And last, but certainly not least, I finished off my re-reading week with Mr. Perfect by Linda Howard. This is a suspense romance book I love. Sam and Jaine are favorite characters -- the dialogue and interaction between them always make me laugh, plus they have some sizzling hot, sexy moments and Jaine's peeping tom scene through her kitchen window is a classic! The friendship between the four friends, the "List" and again the dialogue are just so well done by Howard, I fell in love with the four women. There's depth, but there's also such lightness and humor to those parts of the story and the romance that I think that's what made the violence and the killings more shocking. The killer wasn't really scary, smart or mysterious... but the previously mentioned sense of shock provided the true horror to Mr. Perfect. Grade A-

That does it for my reads this week and re-reads this month, I think. :) What about you? What did you read this week?

Mariana's September Re-Read Month
Nath's 2010 Re-Read Challenge
KMont's 2010 Historical Reading Challenge -September Minis:
A Separate Peace by John Knowles, Lady Sophia's Lover by Lisa Kleypas

Saturday, July 24, 2010

Quotes & Thoughts: Summer, Baseball and Steve Kluger

Summer! For me, summer is nothing without the game of baseball.

I don't usually blog about sports, although I'm a huge sports fan, and baseball is my all-time favorite sport. There's nothing like a hot, lazy Sunday afternoon baseball game. I prefer looong games during sunny days and weather I'm watching them on television or at the ballpark, alone or with lots of company, it doesn't matter to me it's still heaven.

I love to read a good book with the sounds of a baseball game as background. I'm a bit (a lot) superstitious, and when my favorite team is playing and working on a win or a comeback, there are times when I'll look up from my book ONLY after that hit, home run, or strikeout happens -- and of course I won't remember what I was reading because I'm really paying attention to the game. My heart beats a mile a minute, and it's both an agony and a pleasure!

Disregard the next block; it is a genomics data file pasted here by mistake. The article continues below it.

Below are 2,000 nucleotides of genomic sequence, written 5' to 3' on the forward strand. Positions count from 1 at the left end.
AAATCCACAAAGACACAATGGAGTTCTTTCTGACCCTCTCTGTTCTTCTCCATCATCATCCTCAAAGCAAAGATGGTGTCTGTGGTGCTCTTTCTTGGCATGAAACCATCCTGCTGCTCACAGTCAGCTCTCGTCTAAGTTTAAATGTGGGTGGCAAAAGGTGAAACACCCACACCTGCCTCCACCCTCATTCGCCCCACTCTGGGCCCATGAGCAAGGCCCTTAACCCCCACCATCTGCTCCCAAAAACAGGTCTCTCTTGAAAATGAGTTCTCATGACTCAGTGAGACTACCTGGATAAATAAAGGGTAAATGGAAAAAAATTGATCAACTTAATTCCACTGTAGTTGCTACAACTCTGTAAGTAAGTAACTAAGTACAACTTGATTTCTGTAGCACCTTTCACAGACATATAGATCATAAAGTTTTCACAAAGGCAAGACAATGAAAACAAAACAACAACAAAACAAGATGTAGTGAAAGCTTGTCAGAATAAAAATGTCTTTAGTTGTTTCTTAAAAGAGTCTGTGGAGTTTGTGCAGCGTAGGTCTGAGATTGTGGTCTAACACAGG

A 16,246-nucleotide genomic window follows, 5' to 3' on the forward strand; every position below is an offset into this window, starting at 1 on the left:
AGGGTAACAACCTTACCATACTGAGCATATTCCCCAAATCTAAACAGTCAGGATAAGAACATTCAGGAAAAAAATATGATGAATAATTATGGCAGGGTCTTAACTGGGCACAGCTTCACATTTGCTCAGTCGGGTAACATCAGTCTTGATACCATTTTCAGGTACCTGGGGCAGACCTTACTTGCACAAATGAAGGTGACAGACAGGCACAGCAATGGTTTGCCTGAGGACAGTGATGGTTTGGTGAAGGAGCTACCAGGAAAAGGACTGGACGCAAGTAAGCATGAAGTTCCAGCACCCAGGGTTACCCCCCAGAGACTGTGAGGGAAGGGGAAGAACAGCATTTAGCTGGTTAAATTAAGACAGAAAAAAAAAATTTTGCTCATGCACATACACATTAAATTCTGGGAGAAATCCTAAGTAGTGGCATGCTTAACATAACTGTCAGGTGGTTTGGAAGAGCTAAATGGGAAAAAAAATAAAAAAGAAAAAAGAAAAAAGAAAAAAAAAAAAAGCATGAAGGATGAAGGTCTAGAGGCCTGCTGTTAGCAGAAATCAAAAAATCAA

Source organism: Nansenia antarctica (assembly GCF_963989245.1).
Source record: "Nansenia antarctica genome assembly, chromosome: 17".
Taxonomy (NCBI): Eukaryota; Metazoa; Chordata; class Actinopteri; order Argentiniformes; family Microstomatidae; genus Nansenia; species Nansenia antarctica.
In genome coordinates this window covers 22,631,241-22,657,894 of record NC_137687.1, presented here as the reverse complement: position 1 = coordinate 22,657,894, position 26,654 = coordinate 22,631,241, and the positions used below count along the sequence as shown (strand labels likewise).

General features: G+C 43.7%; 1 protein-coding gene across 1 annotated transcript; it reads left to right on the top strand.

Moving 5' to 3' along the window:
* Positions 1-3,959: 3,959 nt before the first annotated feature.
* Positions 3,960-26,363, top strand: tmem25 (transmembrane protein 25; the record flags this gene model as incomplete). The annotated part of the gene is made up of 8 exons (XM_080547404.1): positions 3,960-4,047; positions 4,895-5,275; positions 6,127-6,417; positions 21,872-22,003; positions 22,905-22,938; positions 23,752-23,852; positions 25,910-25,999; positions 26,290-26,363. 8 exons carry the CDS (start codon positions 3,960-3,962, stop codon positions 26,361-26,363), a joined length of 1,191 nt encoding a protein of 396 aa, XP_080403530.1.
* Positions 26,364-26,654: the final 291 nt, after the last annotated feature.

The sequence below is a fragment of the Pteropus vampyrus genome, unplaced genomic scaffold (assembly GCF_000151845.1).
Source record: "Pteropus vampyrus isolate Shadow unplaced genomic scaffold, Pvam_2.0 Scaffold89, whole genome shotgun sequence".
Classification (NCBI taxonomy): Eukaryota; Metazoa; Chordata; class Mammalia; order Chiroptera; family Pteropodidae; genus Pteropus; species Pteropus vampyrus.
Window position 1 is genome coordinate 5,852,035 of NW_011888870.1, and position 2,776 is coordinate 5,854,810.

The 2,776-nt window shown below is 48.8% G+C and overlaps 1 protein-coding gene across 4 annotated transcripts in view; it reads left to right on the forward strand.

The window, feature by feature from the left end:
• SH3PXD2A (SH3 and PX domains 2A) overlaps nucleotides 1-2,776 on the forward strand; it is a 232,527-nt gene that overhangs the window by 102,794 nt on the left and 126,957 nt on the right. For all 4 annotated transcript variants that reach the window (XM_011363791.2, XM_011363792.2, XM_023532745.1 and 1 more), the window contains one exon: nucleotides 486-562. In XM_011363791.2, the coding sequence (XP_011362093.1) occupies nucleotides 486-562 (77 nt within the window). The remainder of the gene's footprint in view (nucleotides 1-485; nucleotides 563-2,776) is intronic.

As a reader and a sports lover, it's interesting that I rarely mix the two. But recently, I've read a few books that integrate the game of baseball. Of those books, it is not surprising that the two that truly stand out are Steve Kluger's Almost Like Being in Love and Last Days of Summer. Why? Mr. Kluger obviously has a deep understanding of the game, and it seems as if he finds a way to integrate baseball into all his stories in one way or another. I have his entire backlist in my TBR, although I haven't yet read them all. Actually, Mr. Kluger is a Boston Red Sox fanatic, (see his website), so you know I must really love his writing... because well.. I happen to be a Yankees fan, and if you follow baseball you know what that means -- lots of rivalry there to put it mildly. ;P

In Almost Like Being in Love, a GLTB romance, one of Kluger's characters Craig (a jock) influences the other, Travis (a nerd), to the point where Travis lives his life while relating everything to baseball and its rules. He becomes a history professor at USC, and even there Travis relates history to baseball. I loved it! I think one of my initial thoughts and comments when I read this book was: "I'll never think about Alexander Hamilton again without thinking about baseball. Ever!"

Here's an example so you can see what I mean:
University of Southern California
Semester: 1998 From: Travis Pucket  Class: American History 206

"Alexander Hamilton and the Designated Hitter"

Issue: Once we'd won our independence from the Crown, how were we going to set up house?